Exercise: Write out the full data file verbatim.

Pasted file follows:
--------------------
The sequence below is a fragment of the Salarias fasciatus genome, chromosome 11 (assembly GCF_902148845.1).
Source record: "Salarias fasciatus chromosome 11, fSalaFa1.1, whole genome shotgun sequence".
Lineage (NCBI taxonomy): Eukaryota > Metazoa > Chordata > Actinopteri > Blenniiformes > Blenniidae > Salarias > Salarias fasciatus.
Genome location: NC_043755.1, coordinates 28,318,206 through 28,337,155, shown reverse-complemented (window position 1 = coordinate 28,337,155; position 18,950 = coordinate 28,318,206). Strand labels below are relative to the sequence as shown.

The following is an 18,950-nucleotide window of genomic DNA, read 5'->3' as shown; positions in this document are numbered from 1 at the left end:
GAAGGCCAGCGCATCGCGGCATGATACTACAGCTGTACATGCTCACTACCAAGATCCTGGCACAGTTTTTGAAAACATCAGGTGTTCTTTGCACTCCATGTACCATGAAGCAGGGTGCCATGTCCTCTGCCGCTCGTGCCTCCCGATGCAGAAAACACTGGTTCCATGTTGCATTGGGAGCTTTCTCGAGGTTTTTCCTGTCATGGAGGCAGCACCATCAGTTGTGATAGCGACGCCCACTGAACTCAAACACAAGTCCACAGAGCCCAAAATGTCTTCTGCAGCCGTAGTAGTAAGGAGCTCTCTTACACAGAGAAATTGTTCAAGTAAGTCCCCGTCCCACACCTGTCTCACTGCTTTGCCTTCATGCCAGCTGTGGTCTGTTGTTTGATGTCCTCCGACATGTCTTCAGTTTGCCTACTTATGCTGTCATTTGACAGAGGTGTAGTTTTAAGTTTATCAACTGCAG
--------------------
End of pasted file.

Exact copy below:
The sequence below is a fragment of the Salarias fasciatus genome, chromosome 11 (assembly GCF_902148845.1).
Source record: "Salarias fasciatus chromosome 11, fSalaFa1.1, whole genome shotgun sequence".
Lineage (NCBI taxonomy): Eukaryota > Metazoa > Chordata > Actinopteri > Blenniiformes > Blenniidae > Salarias > Salarias fasciatus.
Genome location: NC_043755.1, coordinates 28,318,206 through 28,337,155, shown reverse-complemented (window position 1 = coordinate 28,337,155; position 18,950 = coordinate 28,318,206). Strand labels below are relative to the sequence as shown.

The following is an 18,950-nucleotide window of genomic DNA, read 5'->3' as shown; positions in this document are numbered from 1 at the left end:
GAAGGCCAGCGCATCGCGGCATGATACTACAGCTGTACATGCTCACTACCAAGATCCTGGCACAGTTTTTGAAAACATCAGGTGTTCTTTGCACTCCATGTACCATGAAGCAGGGTGCCATGTCCTCTGCCGCTCGTGCCTCCCGATGCAGAAAACACTGGTTCCATGTTGCATTGGGAGCTTTCTCGAGGTTTTTCCTGTCATGGAGGCAGCACCATCAGTTGTGATAGCGACGCCCACTGAACTCAAACACAAGTCCACAGAGCCCAAAATGTCTTCTGCAGCCGTAGTAGTAAGGAGCTCTCTTACACAGAGAAATTGTTCAAGTAAGTCCCCGTCCCACACCTGTCTCACTGCTTTGCCTTCATGCCAGCTGTGGTCTGTTGTTTGATGTCCTCCGACATGTCTTCAGTTTGCCTACTTATGCTGTCATTTGACAGAGGTGTAGTTTTAAGTTTATCAACTGCAG